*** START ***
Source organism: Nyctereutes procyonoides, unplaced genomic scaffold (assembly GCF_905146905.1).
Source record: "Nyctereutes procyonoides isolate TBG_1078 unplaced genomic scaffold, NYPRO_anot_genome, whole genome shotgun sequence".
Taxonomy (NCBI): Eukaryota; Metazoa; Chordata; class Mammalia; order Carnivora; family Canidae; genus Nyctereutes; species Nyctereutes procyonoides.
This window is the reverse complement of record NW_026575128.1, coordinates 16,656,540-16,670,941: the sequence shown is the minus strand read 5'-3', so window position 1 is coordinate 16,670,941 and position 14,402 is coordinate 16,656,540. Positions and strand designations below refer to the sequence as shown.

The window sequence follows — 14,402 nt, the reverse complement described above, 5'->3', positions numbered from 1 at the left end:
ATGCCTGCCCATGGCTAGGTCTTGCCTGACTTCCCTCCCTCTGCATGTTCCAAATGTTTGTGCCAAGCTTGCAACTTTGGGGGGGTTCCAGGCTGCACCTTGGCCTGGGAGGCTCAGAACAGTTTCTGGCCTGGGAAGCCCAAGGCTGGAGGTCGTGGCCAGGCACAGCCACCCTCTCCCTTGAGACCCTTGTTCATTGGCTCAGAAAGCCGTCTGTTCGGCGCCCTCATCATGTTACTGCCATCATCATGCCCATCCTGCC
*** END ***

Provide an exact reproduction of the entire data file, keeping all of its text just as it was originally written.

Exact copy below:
Source organism: Nyctereutes procyonoides, unplaced genomic scaffold (assembly GCF_905146905.1).
Source record: "Nyctereutes procyonoides isolate TBG_1078 unplaced genomic scaffold, NYPRO_anot_genome, whole genome shotgun sequence".
Taxonomy (NCBI): Eukaryota; Metazoa; Chordata; class Mammalia; order Carnivora; family Canidae; genus Nyctereutes; species Nyctereutes procyonoides.
This window is the reverse complement of record NW_026575128.1, coordinates 16,656,540-16,670,941: the sequence shown is the minus strand read 5'-3', so window position 1 is coordinate 16,670,941 and position 14,402 is coordinate 16,656,540. Positions and strand designations below refer to the sequence as shown.

The window sequence follows — 14,402 nt, the reverse complement described above, 5'->3', positions numbered from 1 at the left end:
ATGCCTGCCCATGGCTAGGTCTTGCCTGACTTCCCTCCCTCTGCATGTTCCAAATGTTTGTGCCAAGCTTGCAACTTTGGGGGGGTTCCAGGCTGCACCTTGGCCTGGGAGGCTCAGAACAGTTTCTGGCCTGGGAAGCCCAAGGCTGGAGGTCGTGGCCAGGCACAGCCACCCTCTCCCTTGAGACCCTTGTTCATTGGCTCAGAAAGCCGTCTGTTCGGCGCCCTCATCATGTTACTGCCATCATCATGCCCATCCTGCC